A standard posterior portal was created and the arthroscope was inserted into the glenohumeral joint. An anteroinferior portal was created with an outside-in technique through the rotator cuff interval. The anterior capsular structures are resected until the coracoid was well visualized. The anterosuperiorportal is then identified and created with a spinal needle at a point just anterior to the anterior margin of the acromion. Then the coracoid and also the coracoclavicular joint can be identified directly after the scope was transferred to the anterosuperior portal (Figure 4). The coracoclavicular joint was resected through the anteroinferior portal by arthroscopic burr (Figure 5). The resection begins laterally and proceeds medially. The margin and adequate of coracoclavicular joint resection was checked by using a fluoroscope (Figure 6) and reference with the inferior margin of the clavicle (Figure 7).
Figure 4: The coracoclavicular joint viewing from the anterosuperior portal.
Figure 5: Arthroscopic resection of the joint through the anteroinferior portal.
Figure 6 and 7: The resection margin was checked by using a fluoroscope and reference with the inferior margin of the clavicle.
After the operation her arm was placed in a sling for 2 weeks after that she was allowed to begin her isometric shoulder strengthening and active shoulder range of motion exercised. The range of motion exercise up to flexion and abduction of 45 degree in the first 2 weeks and up to 90 degree in next 3 weeks. At 8 weeks we used the resistance band to performed the periscapular muscle strengthening exercises. At nine months postoperatively, she regained her full active range of motion with no painful arc of motion at her shoulder at all. No evidence of recurrence or inadequate coracoclavicular joint resection was seen from the postoperative radiographic study anymore (Figure 8).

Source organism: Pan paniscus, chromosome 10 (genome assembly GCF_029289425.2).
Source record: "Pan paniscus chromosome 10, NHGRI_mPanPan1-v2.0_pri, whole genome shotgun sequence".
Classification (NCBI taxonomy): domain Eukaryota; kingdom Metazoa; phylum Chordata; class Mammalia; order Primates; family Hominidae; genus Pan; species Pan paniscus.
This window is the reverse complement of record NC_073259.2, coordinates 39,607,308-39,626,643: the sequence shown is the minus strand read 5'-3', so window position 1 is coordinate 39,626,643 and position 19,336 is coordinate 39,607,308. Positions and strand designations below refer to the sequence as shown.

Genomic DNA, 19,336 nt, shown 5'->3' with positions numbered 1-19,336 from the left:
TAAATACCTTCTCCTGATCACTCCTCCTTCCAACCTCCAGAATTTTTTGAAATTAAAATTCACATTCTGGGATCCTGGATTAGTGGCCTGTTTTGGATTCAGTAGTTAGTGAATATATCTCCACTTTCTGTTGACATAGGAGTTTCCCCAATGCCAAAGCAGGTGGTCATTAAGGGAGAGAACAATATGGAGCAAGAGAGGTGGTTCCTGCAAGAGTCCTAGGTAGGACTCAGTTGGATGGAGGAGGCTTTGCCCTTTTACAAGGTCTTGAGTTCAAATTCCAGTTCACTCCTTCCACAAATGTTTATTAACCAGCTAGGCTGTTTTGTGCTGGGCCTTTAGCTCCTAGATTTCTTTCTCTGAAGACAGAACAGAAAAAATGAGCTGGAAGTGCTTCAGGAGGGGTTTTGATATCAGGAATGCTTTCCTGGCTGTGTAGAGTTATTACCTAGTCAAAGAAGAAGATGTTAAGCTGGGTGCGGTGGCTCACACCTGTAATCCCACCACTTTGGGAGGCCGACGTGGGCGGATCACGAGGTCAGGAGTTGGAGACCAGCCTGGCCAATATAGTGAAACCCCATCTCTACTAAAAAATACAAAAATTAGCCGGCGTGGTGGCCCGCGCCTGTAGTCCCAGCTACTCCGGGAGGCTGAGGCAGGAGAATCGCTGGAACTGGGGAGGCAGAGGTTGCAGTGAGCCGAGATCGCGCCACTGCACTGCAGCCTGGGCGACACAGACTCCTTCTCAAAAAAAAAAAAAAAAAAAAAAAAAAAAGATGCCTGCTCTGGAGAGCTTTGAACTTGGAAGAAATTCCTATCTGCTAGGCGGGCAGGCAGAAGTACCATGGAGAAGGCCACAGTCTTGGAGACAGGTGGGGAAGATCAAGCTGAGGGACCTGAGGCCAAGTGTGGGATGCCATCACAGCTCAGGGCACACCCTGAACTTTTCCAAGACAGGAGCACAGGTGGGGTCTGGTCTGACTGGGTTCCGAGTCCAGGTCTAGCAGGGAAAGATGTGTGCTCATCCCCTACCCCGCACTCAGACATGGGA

Figure 8: Postoperative radiographic showing no evidence of inadequate or recurrence coracoclavicular joint formation.
The acromioclavicular joint was clinically stable with full active range of motion of her shoulder at 18 months postoperatively. There was no prominence, subluxation, or dislocation of the acromioclavicular joint (Figure 9).
Figure 9: At18 months postoperatively. The acromioclavicular joint was stable with full active shoulder motion.
A coracoclavicular joint is a rare anatomical entity that is more common in Asians than in other races. From the previous study, the prevalence ranges between 0.7–10% in osteological studies, 1.7- 30% in cadaveric dissections and 0.04-3.0% in radiographic studies. But normally this anomalous joint dose not usually produces a painful arch of motion [6-7]. Conservative treatment is still the first-line of treatment. However if conservative treatment was failed, coracoclavicular joint excision is a good surgical option. The excision can perform by both open and arthroscopic technique . In our case, we resected the joint by arthroscopic technique with a good postoperative clinical and radiographic results, no painful arch of motion in just 10 months postoperatively. We recommend arthroscopic excision technique in the patient who need less postoperative recovery time.
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Citation: Kulkamthorn N and Phonphok P. Painful Congenital Coracoclavicular Joint, Treated with Arthroscopic Resection: A Case Report. Austin J Clin Case Rep. 2017; 4(3): 1123.